Paternalistic Conservatism originally stems from the United Kingdom in the 1840's from the works of Benjamin Disraeli and from the wider One-Nation Conservative movement, although who did not gain significant power until the 1870's. Disraeli's terms in office can be said to be the Britain's first real shift away from laissez-faire economics and it's modern welfare system.

Another major moment in the history of British paternalistic conservatism is the post-war consensus between the Labour and Conservative Parties, which was an agreement between the both parties to both support Keynesian economic policies and the welfare state.

The Social Democratic Party in the UK has a similar outlook to that of a Paternalistic Conservative.

Peter Hitchens is a controversial writer and journalist known for his staunchly socially conservative views, such as being opposed to same-sex marriage and the trans community. As a former Socialist however, he still retains social democratic views on economics.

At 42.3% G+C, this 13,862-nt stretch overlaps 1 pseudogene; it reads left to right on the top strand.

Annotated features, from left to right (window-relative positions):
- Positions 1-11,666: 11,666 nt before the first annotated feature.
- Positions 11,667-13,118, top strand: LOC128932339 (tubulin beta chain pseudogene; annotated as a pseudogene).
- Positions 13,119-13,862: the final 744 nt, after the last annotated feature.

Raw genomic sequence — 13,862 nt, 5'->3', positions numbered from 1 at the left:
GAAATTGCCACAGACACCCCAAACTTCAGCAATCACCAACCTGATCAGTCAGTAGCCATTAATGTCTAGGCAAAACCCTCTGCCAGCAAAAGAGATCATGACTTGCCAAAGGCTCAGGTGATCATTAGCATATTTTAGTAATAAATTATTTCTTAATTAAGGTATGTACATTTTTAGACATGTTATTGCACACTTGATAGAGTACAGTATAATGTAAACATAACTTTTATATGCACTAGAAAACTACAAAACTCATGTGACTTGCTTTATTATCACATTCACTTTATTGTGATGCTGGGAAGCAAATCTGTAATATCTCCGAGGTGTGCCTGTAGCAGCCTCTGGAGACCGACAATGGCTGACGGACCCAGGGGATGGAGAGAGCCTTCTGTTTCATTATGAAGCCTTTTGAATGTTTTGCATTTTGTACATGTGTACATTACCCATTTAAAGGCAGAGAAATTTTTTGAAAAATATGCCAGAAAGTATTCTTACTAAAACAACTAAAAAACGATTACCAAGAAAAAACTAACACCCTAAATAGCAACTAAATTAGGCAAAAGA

Main article: Japanese Liberal Democracy

Kishidaism is an ideology representing current Japanese Prime Minister Fumio Kishida and the Kōchikai faction of the Liberal Democractic Party. It is known for its moderately conservative views on social matters and promoting redistributive capitalism. Despite self-proclaimed moderatism, Kishida is still a member of the ultranationalist Nippon Kaigi, like many other prominent LDP members. He differs from many of the hardline LDP conservatives, supporting peaceful diplomacy, opposing remilitarization, and being mostly ambivalent on issues like same-sex marriage.